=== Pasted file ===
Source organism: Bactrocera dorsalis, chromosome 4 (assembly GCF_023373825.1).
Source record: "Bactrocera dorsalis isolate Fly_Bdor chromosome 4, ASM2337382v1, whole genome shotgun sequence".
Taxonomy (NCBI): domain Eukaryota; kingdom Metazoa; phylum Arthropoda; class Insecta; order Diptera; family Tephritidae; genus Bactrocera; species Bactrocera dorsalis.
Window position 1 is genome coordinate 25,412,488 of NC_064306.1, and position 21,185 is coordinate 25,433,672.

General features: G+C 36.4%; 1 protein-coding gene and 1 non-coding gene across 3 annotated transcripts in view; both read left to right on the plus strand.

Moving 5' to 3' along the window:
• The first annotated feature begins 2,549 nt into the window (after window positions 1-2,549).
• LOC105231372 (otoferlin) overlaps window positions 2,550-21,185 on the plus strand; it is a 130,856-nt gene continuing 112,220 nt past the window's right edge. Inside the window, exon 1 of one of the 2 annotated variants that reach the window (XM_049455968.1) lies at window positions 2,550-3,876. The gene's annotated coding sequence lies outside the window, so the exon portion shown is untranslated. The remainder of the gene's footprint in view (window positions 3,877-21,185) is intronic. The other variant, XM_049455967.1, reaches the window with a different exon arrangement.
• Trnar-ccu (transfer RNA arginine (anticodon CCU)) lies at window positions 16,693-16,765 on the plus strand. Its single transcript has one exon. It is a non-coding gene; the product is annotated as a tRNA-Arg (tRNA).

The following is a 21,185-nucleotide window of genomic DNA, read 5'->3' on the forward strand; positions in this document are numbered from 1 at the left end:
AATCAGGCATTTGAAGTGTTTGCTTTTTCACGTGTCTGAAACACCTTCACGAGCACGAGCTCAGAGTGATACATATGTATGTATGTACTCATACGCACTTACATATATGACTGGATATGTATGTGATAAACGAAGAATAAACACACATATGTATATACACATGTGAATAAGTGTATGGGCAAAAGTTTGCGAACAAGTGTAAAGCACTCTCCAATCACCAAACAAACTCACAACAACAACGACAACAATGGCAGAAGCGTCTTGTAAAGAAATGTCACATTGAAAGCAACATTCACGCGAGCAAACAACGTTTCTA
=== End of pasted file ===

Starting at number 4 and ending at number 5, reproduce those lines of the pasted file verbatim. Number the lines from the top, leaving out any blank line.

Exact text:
Window position 1 is genome coordinate 25,412,488 of NC_064306.1, and position 21,185 is coordinate 25,433,672.

General features: G+C 36.4%; 1 protein-coding gene and 1 non-coding gene across 3 annotated transcripts in view; both read left to right on the plus strand.